By Norman Hill Photos By Maralyn D. Hill
Corfu lies off the extreme northwestern coast of Greece. Because the country’s border is not straight, Corfu does lie south of the northern city of Thessaloniki, which is farther east. The Adriatic Sea, off Corfu’s shore, is fairly close at this point to the Italian coast.
Unlike the rest of Greece, Corfu Greeks were never subjugated by the Ottoman Turks, although it was attacked twice by them. Instead, the island was controlled by Venice for a substantial period, around 1376 to 1797, when Napoleon took over from Venice. French domination did not last long, and after Napoleon’s Waterloo defeat, Great Britain took effective ownership of Corfu from 1814 to 1864. After 50 years, independent Greece took over and Corfu has been a part of the mainland ever since.
Aegean Air took Maralyn and me from Athens to Corfu on a smooth ride. Although roads were not hilly, they often curved time and again, so that we were glad to depend on local drivers. This was even truer after dark as we wound around and around. The area of Corfu we saw was lush with greenery that was welcoming and established.
We spent two pleasant nights at our Hotel, MarBella. This establishment was one of the largest on our tour, with 408 rooms. While we were there, they were hosting a culinary festival, which drew a large crowd. In addition to demonstrations, there were many interactive activities.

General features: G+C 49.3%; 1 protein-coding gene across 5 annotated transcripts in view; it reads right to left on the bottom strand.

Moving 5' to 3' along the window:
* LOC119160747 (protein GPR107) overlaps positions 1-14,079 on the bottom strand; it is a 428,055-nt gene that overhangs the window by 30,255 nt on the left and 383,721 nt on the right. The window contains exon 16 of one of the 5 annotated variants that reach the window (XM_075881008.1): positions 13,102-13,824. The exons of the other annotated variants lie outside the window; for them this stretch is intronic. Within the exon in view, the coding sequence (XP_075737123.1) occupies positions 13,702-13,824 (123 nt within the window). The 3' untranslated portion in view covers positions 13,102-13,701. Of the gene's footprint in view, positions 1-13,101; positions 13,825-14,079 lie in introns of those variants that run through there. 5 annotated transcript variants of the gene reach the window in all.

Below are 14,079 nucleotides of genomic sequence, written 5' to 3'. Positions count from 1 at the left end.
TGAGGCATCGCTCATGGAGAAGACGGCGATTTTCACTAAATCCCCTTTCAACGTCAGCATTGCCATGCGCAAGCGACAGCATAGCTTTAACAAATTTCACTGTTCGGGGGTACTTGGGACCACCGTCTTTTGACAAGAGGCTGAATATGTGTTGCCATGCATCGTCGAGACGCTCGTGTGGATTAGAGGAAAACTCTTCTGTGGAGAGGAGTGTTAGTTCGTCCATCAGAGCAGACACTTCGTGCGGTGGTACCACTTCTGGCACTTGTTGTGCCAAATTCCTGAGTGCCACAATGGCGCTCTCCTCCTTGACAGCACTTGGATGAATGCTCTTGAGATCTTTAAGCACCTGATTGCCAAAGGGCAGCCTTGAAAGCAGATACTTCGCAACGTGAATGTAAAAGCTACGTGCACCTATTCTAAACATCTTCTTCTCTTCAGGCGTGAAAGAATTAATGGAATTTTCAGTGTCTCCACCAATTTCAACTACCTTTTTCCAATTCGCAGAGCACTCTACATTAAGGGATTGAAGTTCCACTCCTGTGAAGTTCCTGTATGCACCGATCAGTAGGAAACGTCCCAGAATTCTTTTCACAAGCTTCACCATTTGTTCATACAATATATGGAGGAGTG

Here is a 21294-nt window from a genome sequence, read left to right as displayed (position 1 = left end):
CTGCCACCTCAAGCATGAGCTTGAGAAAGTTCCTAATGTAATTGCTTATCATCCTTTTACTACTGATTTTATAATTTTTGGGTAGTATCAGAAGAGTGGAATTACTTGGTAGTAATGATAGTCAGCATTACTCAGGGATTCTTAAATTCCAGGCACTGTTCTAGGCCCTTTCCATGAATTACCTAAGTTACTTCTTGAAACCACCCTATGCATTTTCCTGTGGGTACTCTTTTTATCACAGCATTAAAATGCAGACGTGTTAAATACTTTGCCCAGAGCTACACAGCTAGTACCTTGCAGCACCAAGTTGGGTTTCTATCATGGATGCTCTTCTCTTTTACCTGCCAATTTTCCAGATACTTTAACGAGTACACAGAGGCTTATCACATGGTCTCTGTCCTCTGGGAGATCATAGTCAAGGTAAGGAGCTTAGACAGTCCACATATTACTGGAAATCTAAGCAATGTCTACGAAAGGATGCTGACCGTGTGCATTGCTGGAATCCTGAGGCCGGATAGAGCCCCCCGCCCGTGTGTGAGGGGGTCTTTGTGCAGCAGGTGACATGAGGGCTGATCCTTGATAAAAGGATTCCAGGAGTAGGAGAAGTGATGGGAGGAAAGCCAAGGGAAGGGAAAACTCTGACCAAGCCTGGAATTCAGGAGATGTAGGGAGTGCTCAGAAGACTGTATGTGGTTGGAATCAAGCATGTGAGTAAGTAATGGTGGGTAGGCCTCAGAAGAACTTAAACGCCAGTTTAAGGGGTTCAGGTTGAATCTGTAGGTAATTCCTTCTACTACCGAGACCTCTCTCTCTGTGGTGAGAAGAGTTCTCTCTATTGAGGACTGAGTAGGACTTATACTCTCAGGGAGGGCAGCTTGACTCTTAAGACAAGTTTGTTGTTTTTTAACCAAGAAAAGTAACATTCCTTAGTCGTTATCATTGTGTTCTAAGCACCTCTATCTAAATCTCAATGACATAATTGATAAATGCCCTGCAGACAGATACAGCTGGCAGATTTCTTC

Both Maralyn and a friend were scheduled to talk to a local Rotary Club. Their topic was promoting tourism with responsible journalists and bloggers. The audience was receptive and asked several penetrating questions.
In the meantime, we arranged a late morning tour with the taxi driver, Spero, who had taken us from the airport. This fellow had relatives in the U.S., knew English well and knew the island thoroughly. He agreed to pick us up in several hours after we walked around on our own. The downtown area had park areas intermingled with storefronts. We spent a significant amount of time exploring an historic courthouse built by Great Britain during its ownership period. The building was in the center of town and was well preserved. We enjoyed walking along the waterfront. You could look down the rocky coast through a fence to see steep steps to the water below. You can certainly sense the Italian influence in Corfu.
After some necessary shopping, we had a leisurely lunch and conversations with some Americans due to return to their cruise ship.
We also struck up a conversation with a jewelry store owner who was more than happy to provide us with the history of his family shop, which was home to beautiful jewelry. Fortunately, it was time for us to meet our cab before we had the opportunity to make any expensive purchases.
All in all, it was a relaxing afternoon and a fitting end to our busy week in Greece.